Talk:1819: Sweet 16

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Would the players in segways need to dribble? They aren't technically taking steps, so would it count as traveling?DrPumpkinz (talk) 08:26, 17 February 2020 (UTC)

I checked it out, if this truly is a basketball comp, then the 1988 Los Angeles Lakers win hands-down. Themanhimself11 (talk) 10:25, 3 April 2017 (UTC)

The youngest members of the '88 Lakers are now in their 50s, which would be a significant handicap. Kareem Abdul-Jabbar is 69! The team with the best chance here is probably the regular basketball team wearing baseball equipment; with the exception of catcher's gear, it's the least restrictive of all the options. 18:44, 3 April 2017 (UTC)
Not if the baseball equipment includes cleats. 01:10, 4 April 2017 (UTC)
This being Randall, they'll probably be playing basketball by Marquess of Queensberry rules. Nialpxe (talk) 11:22, 3 April 2017 (UTC)
Looking at this comic as a whole, I feel I can guarantee that he meant the 1988 Lakers today. Skilled then, but 30 years older and slower. As for the baseball team / gear matchup, this begs the question if they can use the equipment... A guy swinging a baseball bat would make an effective blocker and make a significant difference, no matter how unskilled they are AT basketball. :) - NiceGuy1 04:28, 7 April 2017 (UTC) I finally signed up! This comment is mine. NiceGuy1 (talk) 04:57, 13 June 2017 (UTC)
A lot of people who play NBA 2K17 are actually good in real life, so they should have a pretty good chance.


Minor detail - NBA 2K17 is made by 2K Games, rather than EA. 12:43, 3 April 2017 (UTC)

My bad. Must've confused it with the NBA Live series by EA. Nialpxe (talk) 14:31, 3 April 2017 (UTC)

The additional text says, "Every year I make my bracket at the season ...." Should that say "at the end of the season"? -- 13:20, 3 April 2017 (UTC)

I was thinking it should say "at the beginning of the season," thus explaining why his bracket is busted before the postseason begins. Clearly something is missing! Miamiclay (talk) 15:52, 3 April 2017 (UTC)
I know almost nothing about most sports, and less about basketball (at least the sports fan end of it), and with this explanation I feel certain it's "beginning". Somewhat pointless at the end, when all is over and settled. They would make such brackets to either predict how the Sweet 16 will fill out, or to record how it DID fill out. With the mouse-over contribution, these are clearly predictions. I wonder if Randall hedged between saying "at the beginning of the season" and "early in the season", since the Sweet 16 seems to come about once the season is well underway, so then "early" would be more accurate, then he forgot to pick one... - NiceGuy1 04:28, 7 April 2017 (UTC) I finally signed up! This comment is mine. NiceGuy1 (talk) 04:57, 13 June 2017 (UTC)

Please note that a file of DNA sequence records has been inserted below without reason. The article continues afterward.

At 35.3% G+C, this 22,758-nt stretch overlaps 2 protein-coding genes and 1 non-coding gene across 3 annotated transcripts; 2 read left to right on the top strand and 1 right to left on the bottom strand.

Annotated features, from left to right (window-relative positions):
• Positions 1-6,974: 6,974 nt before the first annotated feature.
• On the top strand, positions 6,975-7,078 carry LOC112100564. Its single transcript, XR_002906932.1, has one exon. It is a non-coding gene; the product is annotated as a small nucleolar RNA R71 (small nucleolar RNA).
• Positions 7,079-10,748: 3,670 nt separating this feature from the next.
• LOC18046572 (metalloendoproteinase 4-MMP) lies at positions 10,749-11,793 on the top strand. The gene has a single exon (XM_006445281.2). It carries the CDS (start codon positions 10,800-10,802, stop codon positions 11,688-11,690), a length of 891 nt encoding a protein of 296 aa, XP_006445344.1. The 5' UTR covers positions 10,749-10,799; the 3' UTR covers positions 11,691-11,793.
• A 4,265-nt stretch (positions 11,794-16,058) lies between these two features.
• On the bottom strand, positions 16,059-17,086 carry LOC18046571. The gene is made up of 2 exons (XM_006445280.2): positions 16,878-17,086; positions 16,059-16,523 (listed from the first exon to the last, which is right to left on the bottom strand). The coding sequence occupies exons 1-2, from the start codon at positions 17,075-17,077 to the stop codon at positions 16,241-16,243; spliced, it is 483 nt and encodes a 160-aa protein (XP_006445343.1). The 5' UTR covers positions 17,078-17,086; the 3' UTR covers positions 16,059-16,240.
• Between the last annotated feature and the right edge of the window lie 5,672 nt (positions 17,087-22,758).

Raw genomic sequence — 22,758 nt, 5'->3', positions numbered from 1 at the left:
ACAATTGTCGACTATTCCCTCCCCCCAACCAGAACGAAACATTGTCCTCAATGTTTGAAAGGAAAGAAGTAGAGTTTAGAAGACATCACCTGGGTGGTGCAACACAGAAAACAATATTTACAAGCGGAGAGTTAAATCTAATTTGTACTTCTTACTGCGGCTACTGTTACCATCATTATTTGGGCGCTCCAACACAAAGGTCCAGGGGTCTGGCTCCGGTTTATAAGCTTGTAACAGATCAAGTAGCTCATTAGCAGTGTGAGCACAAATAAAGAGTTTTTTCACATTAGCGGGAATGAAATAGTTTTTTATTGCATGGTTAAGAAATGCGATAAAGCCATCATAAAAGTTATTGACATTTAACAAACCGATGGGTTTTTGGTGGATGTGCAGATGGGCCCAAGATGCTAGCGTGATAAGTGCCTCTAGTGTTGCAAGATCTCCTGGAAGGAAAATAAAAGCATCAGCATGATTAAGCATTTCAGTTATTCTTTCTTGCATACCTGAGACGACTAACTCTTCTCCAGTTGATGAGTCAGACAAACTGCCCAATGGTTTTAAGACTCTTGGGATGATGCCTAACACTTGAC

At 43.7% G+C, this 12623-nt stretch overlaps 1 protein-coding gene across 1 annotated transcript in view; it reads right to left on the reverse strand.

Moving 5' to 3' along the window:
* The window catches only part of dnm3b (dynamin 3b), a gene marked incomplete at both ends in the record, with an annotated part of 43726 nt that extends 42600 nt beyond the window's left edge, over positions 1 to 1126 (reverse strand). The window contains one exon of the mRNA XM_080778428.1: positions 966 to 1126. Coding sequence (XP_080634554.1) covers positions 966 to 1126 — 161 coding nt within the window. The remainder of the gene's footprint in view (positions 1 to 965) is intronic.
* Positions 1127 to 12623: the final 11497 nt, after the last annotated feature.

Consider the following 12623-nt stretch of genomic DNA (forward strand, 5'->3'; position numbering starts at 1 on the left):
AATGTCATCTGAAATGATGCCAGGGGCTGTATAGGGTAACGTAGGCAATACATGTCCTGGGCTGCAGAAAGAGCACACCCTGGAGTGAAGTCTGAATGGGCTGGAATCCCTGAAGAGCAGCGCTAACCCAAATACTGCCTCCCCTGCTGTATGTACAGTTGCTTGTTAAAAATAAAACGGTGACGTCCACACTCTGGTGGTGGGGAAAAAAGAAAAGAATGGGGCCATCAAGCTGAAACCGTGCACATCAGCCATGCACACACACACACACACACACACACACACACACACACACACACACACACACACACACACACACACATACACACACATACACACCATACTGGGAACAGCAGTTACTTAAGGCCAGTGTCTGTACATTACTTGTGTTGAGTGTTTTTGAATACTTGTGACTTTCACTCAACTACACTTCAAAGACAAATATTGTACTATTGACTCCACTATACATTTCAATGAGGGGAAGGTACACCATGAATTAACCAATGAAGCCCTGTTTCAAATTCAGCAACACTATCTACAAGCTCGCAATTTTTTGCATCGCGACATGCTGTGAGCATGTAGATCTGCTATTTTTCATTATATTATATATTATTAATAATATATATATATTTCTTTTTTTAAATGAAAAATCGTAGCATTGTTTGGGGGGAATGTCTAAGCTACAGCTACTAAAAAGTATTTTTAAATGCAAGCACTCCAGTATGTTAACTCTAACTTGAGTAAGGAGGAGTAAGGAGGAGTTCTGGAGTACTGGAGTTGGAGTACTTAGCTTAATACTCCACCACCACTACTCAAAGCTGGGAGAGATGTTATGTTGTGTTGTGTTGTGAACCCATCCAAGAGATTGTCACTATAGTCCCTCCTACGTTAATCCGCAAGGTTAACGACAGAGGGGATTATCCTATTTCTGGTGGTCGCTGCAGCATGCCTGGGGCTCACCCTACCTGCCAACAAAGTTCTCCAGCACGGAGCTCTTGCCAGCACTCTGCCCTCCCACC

What we should explain for non-USA people to understand this comic is that it is an annual tradition to predict the full bracket of games and compare the predictions with friends and workmates. It's not just "a competition bracket": it's the annual "I'm trying to picture what would these opponents do". 14:45, 3 April 2017 (UTC)

The real question is, how long will it be before there's an XKCD Bracket II Twitter? 15:27, 3 April 2017 (UTC)

Could "A dog team with one human" be a reference to the Iditarod? 19:36, 3 April 2017 (UTC)

First thing I pictured when I saw that pairing, a dogsled team (then a dogsled team led by a cat). Of course, this was before I realized the basketball theme. :) Not sure if Randall was thinking of a dogsled team playing basketball, or if he just reversed the Air Bud scenario. - NiceGuy1 04:28, 7 April 2017 (UTC) I finally signed up! This comment is mine. NiceGuy1 (talk) 04:57, 13 June 2017 (UTC)

Could the basketball/baseball teams be a reference to Michael Jordan (in)famous 1993–1994 period during which he retired from basketball and played baseball instead? -- 09:34, 4 April 2017 (UTC)

I'm surprised no one's made a "swinger for the LA Lakers" joke yet... --JayRulesXKCD what's up? 14:56, 4 April 2017 (UTC)

The NBA 2k17 top developers team might refer to a team made up of NBA 2k17 developers that was created for the game. In some sports video games the developers will create a hidden or bonus team composed of people on the development team, with really good abilities. -- 16:45, 4 April 2017 (UTC)